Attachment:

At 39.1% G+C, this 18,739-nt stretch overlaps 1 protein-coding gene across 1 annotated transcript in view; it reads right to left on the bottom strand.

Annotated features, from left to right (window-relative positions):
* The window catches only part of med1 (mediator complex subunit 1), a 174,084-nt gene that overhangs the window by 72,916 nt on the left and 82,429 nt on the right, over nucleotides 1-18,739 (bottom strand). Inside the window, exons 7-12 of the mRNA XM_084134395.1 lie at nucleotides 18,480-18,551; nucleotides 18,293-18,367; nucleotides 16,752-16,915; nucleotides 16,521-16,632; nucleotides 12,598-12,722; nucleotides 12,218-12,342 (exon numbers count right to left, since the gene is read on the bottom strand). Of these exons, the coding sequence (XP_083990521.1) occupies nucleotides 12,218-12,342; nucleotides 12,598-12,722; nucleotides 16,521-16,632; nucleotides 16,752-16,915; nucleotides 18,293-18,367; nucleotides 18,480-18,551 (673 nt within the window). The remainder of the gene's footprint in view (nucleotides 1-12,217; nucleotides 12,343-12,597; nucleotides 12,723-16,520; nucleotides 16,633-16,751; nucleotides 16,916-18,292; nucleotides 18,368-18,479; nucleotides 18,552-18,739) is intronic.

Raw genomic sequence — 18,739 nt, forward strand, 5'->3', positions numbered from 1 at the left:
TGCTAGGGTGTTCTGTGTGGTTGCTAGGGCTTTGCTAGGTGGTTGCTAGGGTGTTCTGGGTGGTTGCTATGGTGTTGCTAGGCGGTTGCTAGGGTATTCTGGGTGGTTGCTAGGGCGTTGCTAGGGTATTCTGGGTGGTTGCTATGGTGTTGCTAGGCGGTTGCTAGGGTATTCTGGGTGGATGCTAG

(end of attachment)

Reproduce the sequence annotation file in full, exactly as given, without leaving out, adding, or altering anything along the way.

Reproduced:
At 39.1% G+C, this 18,739-nt stretch overlaps 1 protein-coding gene across 1 annotated transcript in view; it reads right to left on the bottom strand.

Annotated features, from left to right (window-relative positions):
* The window catches only part of med1 (mediator complex subunit 1), a 174,084-nt gene that overhangs the window by 72,916 nt on the left and 82,429 nt on the right, over nucleotides 1-18,739 (bottom strand). Inside the window, exons 7-12 of the mRNA XM_084134395.1 lie at nucleotides 18,480-18,551; nucleotides 18,293-18,367; nucleotides 16,752-16,915; nucleotides 16,521-16,632; nucleotides 12,598-12,722; nucleotides 12,218-12,342 (exon numbers count right to left, since the gene is read on the bottom strand). Of these exons, the coding sequence (XP_083990521.1) occupies nucleotides 12,218-12,342; nucleotides 12,598-12,722; nucleotides 16,521-16,632; nucleotides 16,752-16,915; nucleotides 18,293-18,367; nucleotides 18,480-18,551 (673 nt within the window). The remainder of the gene's footprint in view (nucleotides 1-12,217; nucleotides 12,343-12,597; nucleotides 12,723-16,520; nucleotides 16,633-16,751; nucleotides 16,916-18,292; nucleotides 18,368-18,479; nucleotides 18,552-18,739) is intronic.

Raw genomic sequence — 18,739 nt, forward strand, 5'->3', positions numbered from 1 at the left:
TGCTAGGGTGTTCTGTGTGGTTGCTAGGGCTTTGCTAGGTGGTTGCTAGGGTGTTCTGGGTGGTTGCTATGGTGTTGCTAGGCGGTTGCTAGGGTATTCTGGGTGGTTGCTAGGGCGTTGCTAGGGTATTCTGGGTGGTTGCTATGGTGTTGCTAGGCGGTTGCTAGGGTATTCTGGGTGGATGCTAG